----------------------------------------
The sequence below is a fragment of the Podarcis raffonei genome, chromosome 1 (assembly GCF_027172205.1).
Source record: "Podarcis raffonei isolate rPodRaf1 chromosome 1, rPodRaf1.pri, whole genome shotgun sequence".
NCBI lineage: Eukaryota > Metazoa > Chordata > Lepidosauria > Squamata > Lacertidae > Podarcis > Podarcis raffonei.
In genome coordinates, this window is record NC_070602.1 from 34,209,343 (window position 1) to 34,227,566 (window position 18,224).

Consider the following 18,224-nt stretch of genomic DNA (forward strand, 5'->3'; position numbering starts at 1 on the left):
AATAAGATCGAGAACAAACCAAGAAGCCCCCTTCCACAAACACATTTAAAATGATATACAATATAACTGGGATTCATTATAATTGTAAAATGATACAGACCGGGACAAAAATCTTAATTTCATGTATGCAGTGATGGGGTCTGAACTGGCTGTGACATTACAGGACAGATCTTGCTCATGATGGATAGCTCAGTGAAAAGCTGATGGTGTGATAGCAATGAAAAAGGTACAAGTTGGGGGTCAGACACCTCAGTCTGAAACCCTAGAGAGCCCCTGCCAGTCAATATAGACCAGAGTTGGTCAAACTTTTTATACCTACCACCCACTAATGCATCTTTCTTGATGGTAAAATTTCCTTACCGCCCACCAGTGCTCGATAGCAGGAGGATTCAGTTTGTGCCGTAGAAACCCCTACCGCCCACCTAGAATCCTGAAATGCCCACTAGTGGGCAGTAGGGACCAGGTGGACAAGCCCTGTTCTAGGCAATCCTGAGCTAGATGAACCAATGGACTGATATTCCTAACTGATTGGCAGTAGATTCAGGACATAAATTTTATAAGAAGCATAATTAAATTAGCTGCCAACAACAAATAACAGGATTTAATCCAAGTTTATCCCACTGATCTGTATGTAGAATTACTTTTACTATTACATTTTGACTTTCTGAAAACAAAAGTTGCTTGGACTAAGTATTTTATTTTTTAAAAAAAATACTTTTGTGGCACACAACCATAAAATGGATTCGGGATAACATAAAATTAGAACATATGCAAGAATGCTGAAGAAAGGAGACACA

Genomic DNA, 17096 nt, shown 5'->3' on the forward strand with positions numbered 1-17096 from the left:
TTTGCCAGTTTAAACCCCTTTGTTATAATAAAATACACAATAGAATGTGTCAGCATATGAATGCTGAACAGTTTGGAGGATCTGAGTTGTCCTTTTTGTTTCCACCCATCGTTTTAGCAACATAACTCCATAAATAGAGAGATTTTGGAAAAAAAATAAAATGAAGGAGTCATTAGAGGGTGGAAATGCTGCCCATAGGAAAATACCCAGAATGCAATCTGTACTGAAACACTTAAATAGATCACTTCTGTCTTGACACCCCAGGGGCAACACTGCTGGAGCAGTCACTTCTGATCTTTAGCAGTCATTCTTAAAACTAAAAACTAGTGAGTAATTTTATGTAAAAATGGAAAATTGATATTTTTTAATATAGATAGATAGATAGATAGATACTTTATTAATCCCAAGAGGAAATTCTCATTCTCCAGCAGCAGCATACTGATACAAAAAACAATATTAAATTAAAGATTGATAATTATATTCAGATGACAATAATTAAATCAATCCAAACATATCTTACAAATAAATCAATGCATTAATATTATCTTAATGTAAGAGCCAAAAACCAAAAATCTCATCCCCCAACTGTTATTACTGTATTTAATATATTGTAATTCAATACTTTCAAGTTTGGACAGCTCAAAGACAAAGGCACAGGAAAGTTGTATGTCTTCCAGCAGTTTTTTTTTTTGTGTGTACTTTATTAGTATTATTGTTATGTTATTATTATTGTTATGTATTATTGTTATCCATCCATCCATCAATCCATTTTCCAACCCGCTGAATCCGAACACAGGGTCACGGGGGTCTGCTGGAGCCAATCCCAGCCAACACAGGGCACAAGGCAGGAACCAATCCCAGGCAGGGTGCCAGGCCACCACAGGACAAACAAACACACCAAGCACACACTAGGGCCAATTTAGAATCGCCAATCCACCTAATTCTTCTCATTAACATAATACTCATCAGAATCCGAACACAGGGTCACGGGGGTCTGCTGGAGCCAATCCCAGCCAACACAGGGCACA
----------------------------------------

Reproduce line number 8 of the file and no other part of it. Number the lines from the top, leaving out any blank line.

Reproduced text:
TTTGCCAGTTTAAACCCCTTTGTTATAATAAAATACACAATAGAATGTGTCAGCATATGAATGCTGAACAGTTTGGAGGATCTGAGTTGTCCTTTTTGTTTCCACCCATCGTTTTAGCAACATAACTCCATAAATAGAGAGATTTTGGAAAAAAAATAAAATGAAGGAGTCATTAGAGGGTGGAAATGCTGCCCATAGGAAAATACCCAGAATGCAATCTGTACTGAAACACTTAAATAGATCACTTCTGTCTTGACACCCCAGGGGCAACACTGCTGGAGCAGTCACTTCTGATCTTTAGCAGTCATTCTTAAAACTAAAAACTAGTGAGTAATTTTATGTAAAAATGGAAAATTGATATTTTTTAATATAGATAGATAGATAGATAGATACTTTATTAATCCCAAGAGGAAATTCTCATTCTCCAGCAGCAGCATACTGATACAAAAAACAATATTAAATTAAAGATTGATAATTATATTCAGATGACAATAATTAAATCAATCCAAACATATCTTACAAATAAATCAATGCATTAATATTATCTTAATGTAAGAGCCAAAAACCAAAAATCTCATCCCCCAACTGTTATTACTGTATTTAATATATTGTAATTCAATACTTTCAAGTTTGGACAGCTCAAAGACAAAGGCACAGGAAAGTTGTATGTCTTCCAGCAGTTTTTTTTTTTGTGTGTACTTTATTAGTATTATTGTTATGTTATTATTATTGTTATGTATTATTGTTATCCATCCATCCATCAATCCATTTTCCAACCCGCTGAATCCGAACACAGGGTCACGGGGGTCTGCTGGAGCCAATCCCAGCCAACACAGGGCACAAGGCAGGAACCAATCCCAGGCAGGGTGCCAGGCCACCACAGGACAAACAAACACACCAAGCACACACTAGGGCCAATTTAGAATCGCCAATCCACCTAATTCTTCTCATTAACATAATACTCATCAGAATCCGAACACAGGGTCACGGGGGTCTGCTGGAGCCAATCCCAGCCAACACAGGGCACA